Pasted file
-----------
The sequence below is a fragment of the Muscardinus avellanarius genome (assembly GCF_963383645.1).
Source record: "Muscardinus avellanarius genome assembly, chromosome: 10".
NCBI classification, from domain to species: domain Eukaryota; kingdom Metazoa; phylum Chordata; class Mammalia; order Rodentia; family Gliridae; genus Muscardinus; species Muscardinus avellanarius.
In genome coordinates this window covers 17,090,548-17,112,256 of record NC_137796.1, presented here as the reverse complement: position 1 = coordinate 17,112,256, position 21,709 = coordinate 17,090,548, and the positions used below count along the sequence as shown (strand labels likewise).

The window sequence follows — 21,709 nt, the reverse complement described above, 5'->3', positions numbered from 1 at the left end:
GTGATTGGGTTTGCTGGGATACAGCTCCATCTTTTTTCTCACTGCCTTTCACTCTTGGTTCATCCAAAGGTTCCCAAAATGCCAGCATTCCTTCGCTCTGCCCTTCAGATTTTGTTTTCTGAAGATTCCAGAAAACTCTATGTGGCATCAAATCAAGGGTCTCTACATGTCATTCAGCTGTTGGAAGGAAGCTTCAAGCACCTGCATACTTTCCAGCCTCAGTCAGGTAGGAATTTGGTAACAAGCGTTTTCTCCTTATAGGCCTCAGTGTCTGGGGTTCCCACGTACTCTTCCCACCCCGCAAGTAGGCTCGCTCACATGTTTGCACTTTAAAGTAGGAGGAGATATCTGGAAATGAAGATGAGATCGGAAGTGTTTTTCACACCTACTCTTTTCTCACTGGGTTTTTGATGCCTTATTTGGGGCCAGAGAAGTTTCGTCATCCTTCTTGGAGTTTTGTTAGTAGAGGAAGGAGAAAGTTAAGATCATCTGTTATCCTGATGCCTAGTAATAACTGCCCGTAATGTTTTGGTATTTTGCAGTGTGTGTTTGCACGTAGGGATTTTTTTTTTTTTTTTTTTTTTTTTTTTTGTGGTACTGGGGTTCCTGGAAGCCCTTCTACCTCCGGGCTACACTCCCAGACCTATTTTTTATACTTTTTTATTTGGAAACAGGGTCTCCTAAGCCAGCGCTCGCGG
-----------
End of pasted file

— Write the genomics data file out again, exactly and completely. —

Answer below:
The sequence below is a fragment of the Muscardinus avellanarius genome (assembly GCF_963383645.1).
Source record: "Muscardinus avellanarius genome assembly, chromosome: 10".
NCBI classification, from domain to species: domain Eukaryota; kingdom Metazoa; phylum Chordata; class Mammalia; order Rodentia; family Gliridae; genus Muscardinus; species Muscardinus avellanarius.
In genome coordinates this window covers 17,090,548-17,112,256 of record NC_137796.1, presented here as the reverse complement: position 1 = coordinate 17,112,256, position 21,709 = coordinate 17,090,548, and the positions used below count along the sequence as shown (strand labels likewise).

The window sequence follows — 21,709 nt, the reverse complement described above, 5'->3', positions numbered from 1 at the left end:
GTGATTGGGTTTGCTGGGATACAGCTCCATCTTTTTTCTCACTGCCTTTCACTCTTGGTTCATCCAAAGGTTCCCAAAATGCCAGCATTCCTTCGCTCTGCCCTTCAGATTTTGTTTTCTGAAGATTCCAGAAAACTCTATGTGGCATCAAATCAAGGGTCTCTACATGTCATTCAGCTGTTGGAAGGAAGCTTCAAGCACCTGCATACTTTCCAGCCTCAGTCAGGTAGGAATTTGGTAACAAGCGTTTTCTCCTTATAGGCCTCAGTGTCTGGGGTTCCCACGTACTCTTCCCACCCCGCAAGTAGGCTCGCTCACATGTTTGCACTTTAAAGTAGGAGGAGATATCTGGAAATGAAGATGAGATCGGAAGTGTTTTTCACACCTACTCTTTTCTCACTGGGTTTTTGATGCCTTATTTGGGGCCAGAGAAGTTTCGTCATCCTTCTTGGAGTTTTGTTAGTAGAGGAAGGAGAAAGTTAAGATCATCTGTTATCCTGATGCCTAGTAATAACTGCCCGTAATGTTTTGGTATTTTGCAGTGTGTGTTTGCACGTAGGGATTTTTTTTTTTTTTTTTTTTTTTTTTTTTGTGGTACTGGGGTTCCTGGAAGCCCTTCTACCTCCGGGCTACACTCCCAGACCTATTTTTTATACTTTTTTATTTGGAAACAGGGTCTCCTAAGCCAGCGCTCGCGG